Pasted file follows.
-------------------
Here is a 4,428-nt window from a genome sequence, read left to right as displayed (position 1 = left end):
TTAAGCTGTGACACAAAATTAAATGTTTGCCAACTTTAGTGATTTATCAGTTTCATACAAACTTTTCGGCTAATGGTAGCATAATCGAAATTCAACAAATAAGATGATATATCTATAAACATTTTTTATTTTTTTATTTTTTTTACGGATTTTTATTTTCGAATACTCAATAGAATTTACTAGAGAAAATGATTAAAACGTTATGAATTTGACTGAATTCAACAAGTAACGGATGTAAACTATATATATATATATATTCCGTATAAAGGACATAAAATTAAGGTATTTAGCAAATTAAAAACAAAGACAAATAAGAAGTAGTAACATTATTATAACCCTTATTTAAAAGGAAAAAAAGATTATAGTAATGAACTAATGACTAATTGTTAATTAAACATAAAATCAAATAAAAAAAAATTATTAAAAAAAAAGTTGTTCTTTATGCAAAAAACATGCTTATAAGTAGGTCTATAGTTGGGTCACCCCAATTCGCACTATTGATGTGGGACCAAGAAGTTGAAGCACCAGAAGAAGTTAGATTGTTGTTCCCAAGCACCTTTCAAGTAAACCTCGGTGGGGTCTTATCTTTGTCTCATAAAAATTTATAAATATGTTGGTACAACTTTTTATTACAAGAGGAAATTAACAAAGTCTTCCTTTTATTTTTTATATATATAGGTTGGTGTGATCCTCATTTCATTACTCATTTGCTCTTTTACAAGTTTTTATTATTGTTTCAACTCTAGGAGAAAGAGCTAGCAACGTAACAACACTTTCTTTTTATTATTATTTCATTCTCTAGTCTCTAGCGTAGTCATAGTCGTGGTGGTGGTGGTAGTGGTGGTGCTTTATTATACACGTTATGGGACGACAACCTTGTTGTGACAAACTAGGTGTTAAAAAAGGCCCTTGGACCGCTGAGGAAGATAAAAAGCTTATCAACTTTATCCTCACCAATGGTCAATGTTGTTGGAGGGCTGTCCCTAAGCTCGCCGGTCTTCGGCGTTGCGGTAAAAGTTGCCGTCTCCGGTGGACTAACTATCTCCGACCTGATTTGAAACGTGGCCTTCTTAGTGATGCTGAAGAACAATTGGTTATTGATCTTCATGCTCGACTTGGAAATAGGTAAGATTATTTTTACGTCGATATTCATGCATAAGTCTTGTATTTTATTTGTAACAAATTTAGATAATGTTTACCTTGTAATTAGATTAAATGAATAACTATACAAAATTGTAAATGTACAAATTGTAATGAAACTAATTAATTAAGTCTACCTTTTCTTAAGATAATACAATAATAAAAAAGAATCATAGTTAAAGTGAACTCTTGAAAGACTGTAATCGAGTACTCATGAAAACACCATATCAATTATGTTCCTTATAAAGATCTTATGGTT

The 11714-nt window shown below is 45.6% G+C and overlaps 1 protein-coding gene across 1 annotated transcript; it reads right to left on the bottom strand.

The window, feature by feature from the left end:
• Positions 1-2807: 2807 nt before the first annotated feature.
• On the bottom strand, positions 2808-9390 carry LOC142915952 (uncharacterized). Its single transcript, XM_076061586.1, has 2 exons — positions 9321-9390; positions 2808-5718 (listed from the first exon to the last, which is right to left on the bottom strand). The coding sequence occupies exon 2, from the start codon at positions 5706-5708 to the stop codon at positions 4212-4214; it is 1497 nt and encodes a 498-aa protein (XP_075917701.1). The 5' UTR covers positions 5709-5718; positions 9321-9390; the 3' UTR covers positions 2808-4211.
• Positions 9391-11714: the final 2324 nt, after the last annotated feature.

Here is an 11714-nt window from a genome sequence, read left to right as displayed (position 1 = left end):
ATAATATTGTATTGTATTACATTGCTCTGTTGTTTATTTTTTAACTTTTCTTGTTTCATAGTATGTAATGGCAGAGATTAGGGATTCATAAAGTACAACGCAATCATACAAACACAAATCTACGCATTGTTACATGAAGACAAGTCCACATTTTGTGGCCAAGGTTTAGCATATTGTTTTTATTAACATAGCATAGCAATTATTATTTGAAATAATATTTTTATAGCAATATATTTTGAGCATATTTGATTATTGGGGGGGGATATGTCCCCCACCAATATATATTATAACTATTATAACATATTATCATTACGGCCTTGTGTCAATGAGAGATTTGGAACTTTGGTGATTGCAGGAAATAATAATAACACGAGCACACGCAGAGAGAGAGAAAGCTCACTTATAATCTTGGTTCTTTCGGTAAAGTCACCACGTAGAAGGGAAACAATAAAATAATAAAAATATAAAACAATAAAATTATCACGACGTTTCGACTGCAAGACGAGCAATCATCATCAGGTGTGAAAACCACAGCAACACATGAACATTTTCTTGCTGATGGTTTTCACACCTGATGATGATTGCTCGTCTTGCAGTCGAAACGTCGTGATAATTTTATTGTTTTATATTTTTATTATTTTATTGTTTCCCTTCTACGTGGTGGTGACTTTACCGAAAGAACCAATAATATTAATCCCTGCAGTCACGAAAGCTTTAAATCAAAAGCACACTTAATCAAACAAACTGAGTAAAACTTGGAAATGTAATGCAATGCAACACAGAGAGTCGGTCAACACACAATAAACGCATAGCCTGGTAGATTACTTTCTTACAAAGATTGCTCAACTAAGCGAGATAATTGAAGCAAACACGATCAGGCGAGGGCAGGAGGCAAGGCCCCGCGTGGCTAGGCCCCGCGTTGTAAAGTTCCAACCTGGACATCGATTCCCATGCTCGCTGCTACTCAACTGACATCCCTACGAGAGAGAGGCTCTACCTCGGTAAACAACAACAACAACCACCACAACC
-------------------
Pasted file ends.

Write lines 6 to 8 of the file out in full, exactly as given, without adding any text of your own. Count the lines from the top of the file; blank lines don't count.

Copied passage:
• On the bottom strand, positions 2808-9390 carry LOC142915952 (uncharacterized). Its single transcript, XM_076061586.1, has 2 exons — positions 9321-9390; positions 2808-5718 (listed from the first exon to the last, which is right to left on the bottom strand). The coding sequence occupies exon 2, from the start codon at positions 5706-5708 to the stop codon at positions 4212-4214; it is 1497 nt and encodes a 498-aa protein (XP_075917701.1). The 5' UTR covers positions 5709-5718; positions 9321-9390; the 3' UTR covers positions 2808-4211.
• Positions 9391-11714: the final 2324 nt, after the last annotated feature.

Here is an 11714-nt window from a genome sequence, read left to right as displayed (position 1 = left end):